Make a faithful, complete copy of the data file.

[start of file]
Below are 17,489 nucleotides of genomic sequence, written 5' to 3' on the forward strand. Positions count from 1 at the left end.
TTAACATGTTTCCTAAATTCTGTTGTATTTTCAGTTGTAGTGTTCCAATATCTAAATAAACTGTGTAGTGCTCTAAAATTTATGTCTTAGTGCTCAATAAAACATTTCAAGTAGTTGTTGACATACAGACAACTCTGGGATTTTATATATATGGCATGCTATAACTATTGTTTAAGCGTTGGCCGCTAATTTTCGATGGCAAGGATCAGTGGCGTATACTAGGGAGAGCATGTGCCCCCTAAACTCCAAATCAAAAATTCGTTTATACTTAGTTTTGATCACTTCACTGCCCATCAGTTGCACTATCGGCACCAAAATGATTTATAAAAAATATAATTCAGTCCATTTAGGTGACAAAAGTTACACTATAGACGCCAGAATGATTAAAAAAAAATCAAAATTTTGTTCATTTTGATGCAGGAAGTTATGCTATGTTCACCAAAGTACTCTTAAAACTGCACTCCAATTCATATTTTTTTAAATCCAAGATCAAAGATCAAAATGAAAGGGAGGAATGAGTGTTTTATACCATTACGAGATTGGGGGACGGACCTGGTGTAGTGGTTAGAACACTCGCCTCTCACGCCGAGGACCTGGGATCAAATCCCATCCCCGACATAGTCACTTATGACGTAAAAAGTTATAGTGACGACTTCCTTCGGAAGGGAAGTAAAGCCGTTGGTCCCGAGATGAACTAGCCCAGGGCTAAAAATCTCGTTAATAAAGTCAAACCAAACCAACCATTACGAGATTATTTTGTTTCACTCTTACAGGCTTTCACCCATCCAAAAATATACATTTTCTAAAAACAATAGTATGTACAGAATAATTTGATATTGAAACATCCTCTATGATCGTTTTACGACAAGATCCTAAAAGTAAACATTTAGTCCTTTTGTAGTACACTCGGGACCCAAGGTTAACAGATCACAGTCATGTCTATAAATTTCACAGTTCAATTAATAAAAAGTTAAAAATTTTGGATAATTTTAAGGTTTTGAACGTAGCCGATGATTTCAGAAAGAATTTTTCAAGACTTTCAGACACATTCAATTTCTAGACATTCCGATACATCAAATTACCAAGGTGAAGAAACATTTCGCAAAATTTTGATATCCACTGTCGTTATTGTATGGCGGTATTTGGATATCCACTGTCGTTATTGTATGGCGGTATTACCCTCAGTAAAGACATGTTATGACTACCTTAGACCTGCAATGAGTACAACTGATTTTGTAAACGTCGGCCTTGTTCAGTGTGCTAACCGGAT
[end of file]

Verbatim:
Below are 17,489 nucleotides of genomic sequence, written 5' to 3' on the forward strand. Positions count from 1 at the left end.
TTAACATGTTTCCTAAATTCTGTTGTATTTTCAGTTGTAGTGTTCCAATATCTAAATAAACTGTGTAGTGCTCTAAAATTTATGTCTTAGTGCTCAATAAAACATTTCAAGTAGTTGTTGACATACAGACAACTCTGGGATTTTATATATATGGCATGCTATAACTATTGTTTAAGCGTTGGCCGCTAATTTTCGATGGCAAGGATCAGTGGCGTATACTAGGGAGAGCATGTGCCCCCTAAACTCCAAATCAAAAATTCGTTTATACTTAGTTTTGATCACTTCACTGCCCATCAGTTGCACTATCGGCACCAAAATGATTTATAAAAAATATAATTCAGTCCATTTAGGTGACAAAAGTTACACTATAGACGCCAGAATGATTAAAAAAAAATCAAAATTTTGTTCATTTTGATGCAGGAAGTTATGCTATGTTCACCAAAGTACTCTTAAAACTGCACTCCAATTCATATTTTTTTAAATCCAAGATCAAAGATCAAAATGAAAGGGAGGAATGAGTGTTTTATACCATTACGAGATTGGGGGACGGACCTGGTGTAGTGGTTAGAACACTCGCCTCTCACGCCGAGGACCTGGGATCAAATCCCATCCCCGACATAGTCACTTATGACGTAAAAAGTTATAGTGACGACTTCCTTCGGAAGGGAAGTAAAGCCGTTGGTCCCGAGATGAACTAGCCCAGGGCTAAAAATCTCGTTAATAAAGTCAAACCAAACCAACCATTACGAGATTATTTTGTTTCACTCTTACAGGCTTTCACCCATCCAAAAATATACATTTTCTAAAAACAATAGTATGTACAGAATAATTTGATATTGAAACATCCTCTATGATCGTTTTACGACAAGATCCTAAAAGTAAACATTTAGTCCTTTTGTAGTACACTCGGGACCCAAGGTTAACAGATCACAGTCATGTCTATAAATTTCACAGTTCAATTAATAAAAAGTTAAAAATTTTGGATAATTTTAAGGTTTTGAACGTAGCCGATGATTTCAGAAAGAATTTTTCAAGACTTTCAGACACATTCAATTTCTAGACATTCCGATACATCAAATTACCAAGGTGAAGAAACATTTCGCAAAATTTTGATATCCACTGTCGTTATTGTATGGCGGTATTTGGATATCCACTGTCGTTATTGTATGGCGGTATTACCCTCAGTAAAGACATGTTATGACTACCTTAGACCTGCAATGAGTACAACTGATTTTGTAAACGTCGGCCTTGTTCAGTGTGCTAACCGGAT